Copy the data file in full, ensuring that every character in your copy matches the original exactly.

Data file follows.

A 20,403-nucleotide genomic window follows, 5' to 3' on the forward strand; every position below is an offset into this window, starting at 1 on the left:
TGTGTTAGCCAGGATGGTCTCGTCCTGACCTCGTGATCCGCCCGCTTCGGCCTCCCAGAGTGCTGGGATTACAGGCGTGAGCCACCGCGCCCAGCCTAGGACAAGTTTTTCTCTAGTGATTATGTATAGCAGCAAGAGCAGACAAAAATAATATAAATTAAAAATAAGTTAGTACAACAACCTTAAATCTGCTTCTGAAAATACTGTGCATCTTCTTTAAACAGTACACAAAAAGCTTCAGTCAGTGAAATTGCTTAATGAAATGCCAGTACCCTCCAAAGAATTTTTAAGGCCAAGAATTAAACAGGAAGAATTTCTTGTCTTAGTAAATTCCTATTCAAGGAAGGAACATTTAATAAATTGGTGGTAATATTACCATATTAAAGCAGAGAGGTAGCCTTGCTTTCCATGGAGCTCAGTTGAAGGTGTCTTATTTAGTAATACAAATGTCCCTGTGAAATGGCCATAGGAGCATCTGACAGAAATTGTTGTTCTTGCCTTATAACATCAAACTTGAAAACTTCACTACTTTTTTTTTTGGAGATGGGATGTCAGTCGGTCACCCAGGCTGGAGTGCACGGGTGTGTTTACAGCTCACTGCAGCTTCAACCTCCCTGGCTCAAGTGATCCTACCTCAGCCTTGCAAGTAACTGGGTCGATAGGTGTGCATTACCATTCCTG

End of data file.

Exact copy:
A 20,403-nucleotide genomic window follows, 5' to 3' on the forward strand; every position below is an offset into this window, starting at 1 on the left:
TGTGTTAGCCAGGATGGTCTCGTCCTGACCTCGTGATCCGCCCGCTTCGGCCTCCCAGAGTGCTGGGATTACAGGCGTGAGCCACCGCGCCCAGCCTAGGACAAGTTTTTCTCTAGTGATTATGTATAGCAGCAAGAGCAGACAAAAATAATATAAATTAAAAATAAGTTAGTACAACAACCTTAAATCTGCTTCTGAAAATACTGTGCATCTTCTTTAAACAGTACACAAAAAGCTTCAGTCAGTGAAATTGCTTAATGAAATGCCAGTACCCTCCAAAGAATTTTTAAGGCCAAGAATTAAACAGGAAGAATTTCTTGTCTTAGTAAATTCCTATTCAAGGAAGGAACATTTAATAAATTGGTGGTAATATTACCATATTAAAGCAGAGAGGTAGCCTTGCTTTCCATGGAGCTCAGTTGAAGGTGTCTTATTTAGTAATACAAATGTCCCTGTGAAATGGCCATAGGAGCATCTGACAGAAATTGTTGTTCTTGCCTTATAACATCAAACTTGAAAACTTCACTACTTTTTTTTTTGGAGATGGGATGTCAGTCGGTCACCCAGGCTGGAGTGCACGGGTGTGTTTACAGCTCACTGCAGCTTCAACCTCCCTGGCTCAAGTGATCCTACCTCAGCCTTGCAAGTAACTGGGTCGATAGGTGTGCATTACCATTCCTG